Tour My Workspace(s)

My work is a huge part of my life, and my home is where I work. The spaces in which I create are linked to my ability to get work done, be inspired to try new things, and ultimately make a living. Working from home is ideal for me, because I can bounce around from making leather earrings, to needle felting, to laser cutting wooden pendants, to photographing new products, all without having to go anywhere. A lot can be accomplished in just one day!  

Today, I’m inviting you on a virtual tour of my many workspaces. Each room is home to a different part of my process, and is the birthplace of a variety of handmade items. When you make a living making things, it can change your whole lifestyle, and your home ends up becoming more than just a place to live.

Come on in, welcome to my home!

The Workshop: this is the first stop on the tour because it’s where my husband / operations manager and I have spent the most time renovating and improving lately (lighting, ductwork, wood paneling, etc.). The unfinished basement is about 900 square feet and is where a lot of production work occurs. All the things that make big messes (like the lathe, sanders, saws, laser cutter, etc.) live down here.

The Laser Room: In an 8x10 side room, a room that was once used as a children’s play area when we hosted a Bible study / small group a few years ago, is now the the “laser room”. I recently upgraded my 40 watt hobby laser cutter to a humongous and awesomely powerful 90 watt pro model. It’s pretty friggin’ cool! We could barely move this new machine into the house, it cost as much as a used car, and requires serious ventilation, but it was well worth it. My jewelry designs (done in Illustrator or AutoCad) are intricate, but the laser can handle it. I could never dream of doing these cuts successfully by hand, so by adding this high tech tool, I’m able to remake my designs over and over, which allows me to do large orders and keep my prices reasonable. Having a machine like this changed my whole business model several years ago when I took the plunge and bought the original laser. In this room, I also keep some leather, wood, and tons of supplies. We’ve got a small tabletop CNC router on order so that will be a welcome addition very soon.  

* Favorite things about this space: the workbench with “paint store” that my handy husband built for me, and my way-cool splatter paint carpet that’s fun and light, but hides everything (because let’s face it, it’s not clean, and some of those paint splatters are actually paint splatters).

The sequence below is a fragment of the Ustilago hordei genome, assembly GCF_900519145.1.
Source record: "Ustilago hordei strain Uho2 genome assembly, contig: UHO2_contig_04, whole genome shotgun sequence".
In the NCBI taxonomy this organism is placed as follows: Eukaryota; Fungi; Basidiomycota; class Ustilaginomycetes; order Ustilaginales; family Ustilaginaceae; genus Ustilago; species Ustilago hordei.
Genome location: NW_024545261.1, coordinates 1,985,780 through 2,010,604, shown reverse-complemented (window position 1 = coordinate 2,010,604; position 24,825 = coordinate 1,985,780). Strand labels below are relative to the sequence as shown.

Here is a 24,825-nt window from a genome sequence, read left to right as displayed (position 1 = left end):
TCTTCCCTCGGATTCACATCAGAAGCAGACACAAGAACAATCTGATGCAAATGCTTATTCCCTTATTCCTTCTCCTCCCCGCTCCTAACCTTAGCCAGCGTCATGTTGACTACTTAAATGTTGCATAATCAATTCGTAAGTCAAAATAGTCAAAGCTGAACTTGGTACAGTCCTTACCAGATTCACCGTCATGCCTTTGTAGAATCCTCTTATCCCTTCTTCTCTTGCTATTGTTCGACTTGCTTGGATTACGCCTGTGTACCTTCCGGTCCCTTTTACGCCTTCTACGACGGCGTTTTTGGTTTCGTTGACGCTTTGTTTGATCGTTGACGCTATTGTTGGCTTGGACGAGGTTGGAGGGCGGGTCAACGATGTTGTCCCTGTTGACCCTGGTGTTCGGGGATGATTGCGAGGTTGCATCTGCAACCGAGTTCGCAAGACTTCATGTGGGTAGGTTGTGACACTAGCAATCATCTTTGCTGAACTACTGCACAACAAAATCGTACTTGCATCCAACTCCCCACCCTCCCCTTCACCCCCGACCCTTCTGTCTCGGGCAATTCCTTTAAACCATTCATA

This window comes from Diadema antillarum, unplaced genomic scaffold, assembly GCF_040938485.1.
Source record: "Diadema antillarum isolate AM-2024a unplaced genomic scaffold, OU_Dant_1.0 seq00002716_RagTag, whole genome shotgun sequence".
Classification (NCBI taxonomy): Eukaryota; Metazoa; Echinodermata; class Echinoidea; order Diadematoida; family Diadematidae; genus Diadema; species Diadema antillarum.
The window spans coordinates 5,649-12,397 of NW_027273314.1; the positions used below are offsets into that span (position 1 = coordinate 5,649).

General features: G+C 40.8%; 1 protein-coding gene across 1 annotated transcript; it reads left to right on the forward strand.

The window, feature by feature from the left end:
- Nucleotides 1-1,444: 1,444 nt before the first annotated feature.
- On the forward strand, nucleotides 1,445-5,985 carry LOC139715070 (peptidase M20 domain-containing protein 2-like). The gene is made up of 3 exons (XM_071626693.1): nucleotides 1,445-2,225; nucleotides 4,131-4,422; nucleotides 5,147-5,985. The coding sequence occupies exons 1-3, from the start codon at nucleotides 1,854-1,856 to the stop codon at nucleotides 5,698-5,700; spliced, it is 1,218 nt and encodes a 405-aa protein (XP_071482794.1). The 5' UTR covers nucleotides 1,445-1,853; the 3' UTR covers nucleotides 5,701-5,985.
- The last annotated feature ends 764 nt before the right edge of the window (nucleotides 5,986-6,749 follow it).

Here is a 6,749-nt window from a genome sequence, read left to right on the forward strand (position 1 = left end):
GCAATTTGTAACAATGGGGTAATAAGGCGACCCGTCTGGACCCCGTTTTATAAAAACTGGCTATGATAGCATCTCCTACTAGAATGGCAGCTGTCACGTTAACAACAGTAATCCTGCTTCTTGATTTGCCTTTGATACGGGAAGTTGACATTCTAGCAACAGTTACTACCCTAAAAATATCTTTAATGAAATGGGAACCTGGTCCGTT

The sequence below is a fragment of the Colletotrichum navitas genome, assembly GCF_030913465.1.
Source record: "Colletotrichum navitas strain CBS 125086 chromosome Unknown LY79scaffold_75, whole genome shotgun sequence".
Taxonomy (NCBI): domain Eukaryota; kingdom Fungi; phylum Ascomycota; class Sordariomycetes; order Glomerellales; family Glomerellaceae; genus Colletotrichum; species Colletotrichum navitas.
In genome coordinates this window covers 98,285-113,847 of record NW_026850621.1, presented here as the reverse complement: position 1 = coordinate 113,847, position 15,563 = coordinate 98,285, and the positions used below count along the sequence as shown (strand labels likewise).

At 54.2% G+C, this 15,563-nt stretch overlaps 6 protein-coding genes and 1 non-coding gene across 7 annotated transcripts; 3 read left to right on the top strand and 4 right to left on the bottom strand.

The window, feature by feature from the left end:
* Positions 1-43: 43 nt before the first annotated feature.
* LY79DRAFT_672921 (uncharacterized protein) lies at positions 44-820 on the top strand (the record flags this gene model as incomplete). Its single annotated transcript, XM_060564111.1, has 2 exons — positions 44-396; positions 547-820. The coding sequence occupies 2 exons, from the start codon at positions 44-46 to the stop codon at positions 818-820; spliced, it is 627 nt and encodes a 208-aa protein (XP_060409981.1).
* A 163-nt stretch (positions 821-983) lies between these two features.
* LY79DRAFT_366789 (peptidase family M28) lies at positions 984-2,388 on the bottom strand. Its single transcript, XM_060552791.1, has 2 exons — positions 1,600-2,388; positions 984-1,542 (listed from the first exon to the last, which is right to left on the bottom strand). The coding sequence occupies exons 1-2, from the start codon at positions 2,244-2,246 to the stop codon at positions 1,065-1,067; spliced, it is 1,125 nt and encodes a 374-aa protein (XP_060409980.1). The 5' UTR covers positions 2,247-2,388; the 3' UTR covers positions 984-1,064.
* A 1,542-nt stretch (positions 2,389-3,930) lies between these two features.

The Studio: From the basement workshop, walk up two flights of stairs and you’ll find my studio. This is the room where final assembly, finishing touches, photography, and packing orders occurs. All of the hand-cut leather jewelry is made here, since I still have have a number of designs that use basic hand tools rather than high tech machines. In the closet, there’s shipping supplies and about a dozen articles of clothing. Not my clothes. Clothes I got at thrift stores and intend to chop to pieces and turn into jewelry. I love to repurpose leather and will buy just about anything, as long as the color is right.

* Favorite things about this space: My “leather drawers” ;-) The leather scraps in these drawers are organized by color, and I get inspired just by looking at all the bits and pieces and all the possibilities they bring.

The Office: Go back down one flight of stairs, and you’re in the office. It’s funny, the workshop, studio, and office are all in the same exact corner of the house, so the views are identical, just at different levels. The office is shared with my husband who works from home, and is where I do all of my correspondence, Etsy shop maintenance, photo & video editing, blogging, and accounting. Since I don’t have a physical brick & mortar store, and in-person craft shows are only seasonal, I end up doing the majority of my business from this spot in the house.

* Favorite things about this space: being near my husband. We “bother” each other a lot, but it’s actually a huge blessing. There was a time back when we lived in the DC metro area when we only saw each other about 2-3 hours a day during the week. It sucked. We have a completely different lifestyle now and I wouldn’t trade it for anything. Also, his title of “Operations Manager” is 100% accurate - he keeps the biz up and running, so it’s nice having him nearby.